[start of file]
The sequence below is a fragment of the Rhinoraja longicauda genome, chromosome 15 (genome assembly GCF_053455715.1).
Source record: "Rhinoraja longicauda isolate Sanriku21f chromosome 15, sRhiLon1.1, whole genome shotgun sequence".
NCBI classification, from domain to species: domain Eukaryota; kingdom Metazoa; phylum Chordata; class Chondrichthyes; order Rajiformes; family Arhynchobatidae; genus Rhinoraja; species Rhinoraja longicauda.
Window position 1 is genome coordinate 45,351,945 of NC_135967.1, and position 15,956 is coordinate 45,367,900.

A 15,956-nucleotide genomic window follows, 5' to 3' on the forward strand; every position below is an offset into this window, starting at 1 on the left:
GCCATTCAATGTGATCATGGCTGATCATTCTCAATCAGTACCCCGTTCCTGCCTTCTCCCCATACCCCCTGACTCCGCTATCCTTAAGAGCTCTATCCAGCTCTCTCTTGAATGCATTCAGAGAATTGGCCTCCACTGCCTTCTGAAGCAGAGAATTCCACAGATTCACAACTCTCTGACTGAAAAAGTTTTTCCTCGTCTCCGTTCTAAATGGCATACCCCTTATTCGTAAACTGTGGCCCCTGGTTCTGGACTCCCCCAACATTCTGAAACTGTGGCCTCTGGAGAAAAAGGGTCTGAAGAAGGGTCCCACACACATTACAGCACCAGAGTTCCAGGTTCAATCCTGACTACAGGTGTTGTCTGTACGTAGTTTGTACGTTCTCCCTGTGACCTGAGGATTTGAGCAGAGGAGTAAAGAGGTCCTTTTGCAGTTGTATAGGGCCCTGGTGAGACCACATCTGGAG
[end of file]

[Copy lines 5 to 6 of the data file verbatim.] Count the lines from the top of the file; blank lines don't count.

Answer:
A 15,956-nucleotide genomic window follows, 5' to 3' on the forward strand; every position below is an offset into this window, starting at 1 on the left:
GCCATTCAATGTGATCATGGCTGATCATTCTCAATCAGTACCCCGTTCCTGCCTTCTCCCCATACCCCCTGACTCCGCTATCCTTAAGAGCTCTATCCAGCTCTCTCTTGAATGCATTCAGAGAATTGGCCTCCACTGCCTTCTGAAGCAGAGAATTCCACAGATTCACAACTCTCTGACTGAAAAAGTTTTTCCTCGTCTCCGTTCTAAATGGCATACCCCTTATTCGTAAACTGTGGCCCCTGGTTCTGGACTCCCCCAACATTCTGAAACTGTGGCCTCTGGAGAAAAAGGGTCTGAAGAAGGGTCCCACACACATTACAGCACCAGAGTTCCAGGTTCAATCCTGACTACAGGTGTTGTCTGTACGTAGTTTGTACGTTCTCCCTGTGACCTGAGGATTTGAGCAGAGGAGTAAAGAGGTCCTTTTGCAGTTGTATAGGGCCCTGGTGAGACCACATCTGGAG